RECIPES: Explore the world of sweet-and-sour sauces

Sweet-and-sour sauces and condiments are prevalent in many global food cultures. Styling and photo by Meridith Ford for The AJC

Credit: Meridith Ford

Combined ShapeCaption
Sweet-and-sour sauces and condiments are prevalent in many global food cultures. Styling and photo by Meridith Ford for The AJC

Credit: Meridith Ford

Credit: Meridith Ford

There’s an old maxim that every culture has a version of chicken soup. I’m adding an addendum to that commonplace canon: agrodolce.

In Italian, it’s sour (agro) and sweet (dolce); in French, aigre-doux, more commonly known as gastrique — the reduction of sugar and vinegar to create a sweet-tart sauce, or condiment. But it seems every culture has some form of a sweet-and-sour concoction, from the sticky Guangdong- and Hunan-inspired stuff that coats your favorite Chinese takeout, to the sugar and vinegar used to cure herring in Scandinavia. We dip into them, drizzle them, spread them, baste with them, sometimes even dress a salad with them.

With four primary tastes to our tongues — sweet, sour, salty, bitter — a sweet-and-sour sauce satisfies two. That’s a hefty responsibility for an itty-bitty condiment. And yet, our insatiable desire as humans to add a dash of sour to something sweet (or vice versa) is an ancient one, and we’ve been doing it for thousands of years. Each version, no matter the culture, has morphed and changed with time (and migration), as we added or subtracted from the ingredients that were on hand, grown or brought to the diaspora that is human history.

To wit:

Agrodolce — Italian for “sour, sweet,” this reduction of sugar and vinegar can be enjoyed on a variety of foods. See recipe below.

Chakalaka — A South African relish made with chiles, tomatoes, peppers, cabbage vinegar, spices (like masala) and traditionally eaten with braai (barbecue).

Chamoy — A piquant condiment from Mexico served on fresh fruits and ice cream. Think of it as Mexico’s ketchup. See recipe below.

Gastrique — The French form of agrodolce, or aigre-doux, made with sugar or honey and vinegar. The French often use “sweeter” vinegars, such as apple cider or sherry, and serve the sauce on hefty cheeses and meats.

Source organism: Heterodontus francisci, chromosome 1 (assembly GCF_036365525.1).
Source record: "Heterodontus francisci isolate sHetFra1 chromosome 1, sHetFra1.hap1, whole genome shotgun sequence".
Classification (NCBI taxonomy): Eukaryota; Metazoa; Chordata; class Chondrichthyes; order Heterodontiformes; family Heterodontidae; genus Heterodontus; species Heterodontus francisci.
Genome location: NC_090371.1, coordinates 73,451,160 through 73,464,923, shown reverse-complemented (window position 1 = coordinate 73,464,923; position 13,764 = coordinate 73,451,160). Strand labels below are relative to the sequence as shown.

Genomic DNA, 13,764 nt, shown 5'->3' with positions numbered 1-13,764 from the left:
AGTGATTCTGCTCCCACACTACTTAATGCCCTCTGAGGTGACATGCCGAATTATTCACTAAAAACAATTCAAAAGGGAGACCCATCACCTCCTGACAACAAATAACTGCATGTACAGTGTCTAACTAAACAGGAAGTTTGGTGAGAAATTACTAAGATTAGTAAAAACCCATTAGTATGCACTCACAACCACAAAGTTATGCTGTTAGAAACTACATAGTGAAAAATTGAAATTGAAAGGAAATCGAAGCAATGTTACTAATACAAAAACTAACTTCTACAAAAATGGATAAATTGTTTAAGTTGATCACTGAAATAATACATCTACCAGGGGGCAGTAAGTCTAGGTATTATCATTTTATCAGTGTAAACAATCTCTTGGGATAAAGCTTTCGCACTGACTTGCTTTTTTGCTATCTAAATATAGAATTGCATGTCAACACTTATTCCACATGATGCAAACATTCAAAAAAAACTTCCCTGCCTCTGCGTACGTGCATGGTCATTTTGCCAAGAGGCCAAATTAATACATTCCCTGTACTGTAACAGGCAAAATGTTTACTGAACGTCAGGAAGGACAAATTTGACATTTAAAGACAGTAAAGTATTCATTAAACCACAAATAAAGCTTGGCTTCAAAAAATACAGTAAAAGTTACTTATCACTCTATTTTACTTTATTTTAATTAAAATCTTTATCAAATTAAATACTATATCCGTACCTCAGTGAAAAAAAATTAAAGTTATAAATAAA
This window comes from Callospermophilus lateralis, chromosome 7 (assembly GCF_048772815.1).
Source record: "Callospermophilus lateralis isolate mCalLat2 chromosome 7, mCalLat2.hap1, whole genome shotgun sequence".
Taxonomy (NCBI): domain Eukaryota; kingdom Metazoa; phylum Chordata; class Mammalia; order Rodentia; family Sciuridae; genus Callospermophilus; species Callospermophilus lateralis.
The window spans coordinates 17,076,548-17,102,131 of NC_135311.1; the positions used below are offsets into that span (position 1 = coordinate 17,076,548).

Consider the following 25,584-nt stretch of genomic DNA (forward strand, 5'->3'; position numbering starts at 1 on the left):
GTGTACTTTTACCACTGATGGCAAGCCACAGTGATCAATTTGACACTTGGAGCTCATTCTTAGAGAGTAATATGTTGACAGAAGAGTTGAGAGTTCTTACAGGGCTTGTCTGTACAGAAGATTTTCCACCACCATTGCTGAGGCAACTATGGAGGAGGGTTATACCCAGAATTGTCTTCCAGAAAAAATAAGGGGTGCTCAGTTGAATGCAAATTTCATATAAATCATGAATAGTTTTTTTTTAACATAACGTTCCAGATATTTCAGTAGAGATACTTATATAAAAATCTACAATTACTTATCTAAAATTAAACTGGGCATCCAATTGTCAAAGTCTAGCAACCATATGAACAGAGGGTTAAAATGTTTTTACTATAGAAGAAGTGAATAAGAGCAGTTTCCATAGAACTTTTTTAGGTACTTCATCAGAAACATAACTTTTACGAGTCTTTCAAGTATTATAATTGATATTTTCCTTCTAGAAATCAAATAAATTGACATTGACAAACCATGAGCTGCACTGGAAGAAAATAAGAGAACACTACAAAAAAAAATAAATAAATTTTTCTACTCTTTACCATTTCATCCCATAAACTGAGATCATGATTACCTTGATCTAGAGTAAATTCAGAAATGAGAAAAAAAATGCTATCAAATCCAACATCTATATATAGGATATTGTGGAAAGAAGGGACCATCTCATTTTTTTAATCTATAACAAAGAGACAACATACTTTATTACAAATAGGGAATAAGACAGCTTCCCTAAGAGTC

Nam chim kai — Thailand’s dipping sauce is a mix of sugar or honey, vinegar, garlic and fish sauce.

Nuoc cham — A vinegar-and-sugar-based sauce laced with chiles and fish sauce. Ubiquitous in Viet cooking, it translates to “dipping sauce.”

Rotkohl — German sweet-and-sour red cabbage, traditionally made with onions, apples and cider vinegar. Technically, it’s a side dish served with roasts, but when it comes to a list of sweet and sour, it really shouldn’t be missed.

It’s not too hard to see the repeating pattern here: The two ingredients integral to creating a true sweet-and-sour sauce — no matter what part of the world you’re in — are sugar and vinegar. Together they create the complexity that we find ourselves craving, whether we’re dipping spring rolls or slicing into a pork roast. These simple accompaniments are tiny gastronomical time capsules meant to be adjusted and tweaked based on the ingredients at hand, and in modern times, the ingredients you like.

Dip in and enjoy.

Meridith Ford is an Atlanta-based chef and food writer and the owner of Cremalosa gelateria in Decatur.

RECIPES

Sweet-sour sauces and condiments are not difficult to make. Ingredients for these recipes for agrodolce, olives and chamoy are easy to substitute (most of the time), so if there’s an herb or spice that doesn’t appeal, simply leave it out.

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Italian agrodolce is good with everything from cheese to fish to meat. (Styling and photo by Meridith Ford for The Atlanta Journal-Constitution)

Credit: Meridith Ford

Italian agrodolce is good with everything from cheese to fish to meat. (Styling and photo by Meridith Ford for The Atlanta Journal-Constitution)

Credit: Meridith Ford

Combined ShapeCaption
Italian agrodolce is good with everything from cheese to fish to meat. (Styling and photo by Meridith Ford for The Atlanta Journal-Constitution)

Credit: Meridith Ford

Credit: Meridith Ford

Sicilian-Inspired Agrodolce

Many versions of this Italian condiment/sauce can be found across Italy. But it is the Sicilian version, with red pepper flakes, that I enjoy most. Some versions use only sugar as the “sweet”; others use balsamic instead of red wine vinegar. Whatever you choose, agrodolce will complement just about anything — from cheeses to fish to meats and even as a drizzle over gelato. I use the pistachios to sprinkle over any dish with agrodolce, but if you’re not a fan, simply omit them. Because of the honey, this sauce will thicken as it cools, so take care not to reduce it for too long — just until it coats the back of a spoon, about 15 to 20 minutes. If you’d like a thinner sauce, reduce for less time as you desire.

Sicilian-Inspired Agrodolce
  • 1 cup red wine vinegar
  • 1/2 cup honey
  • 1/4 cup sugar
  • 1 teaspoon red pepper flakes
  • Salt to taste
  • 1 cup pistachios, toasted, for sprinkling over the agrodolce, optional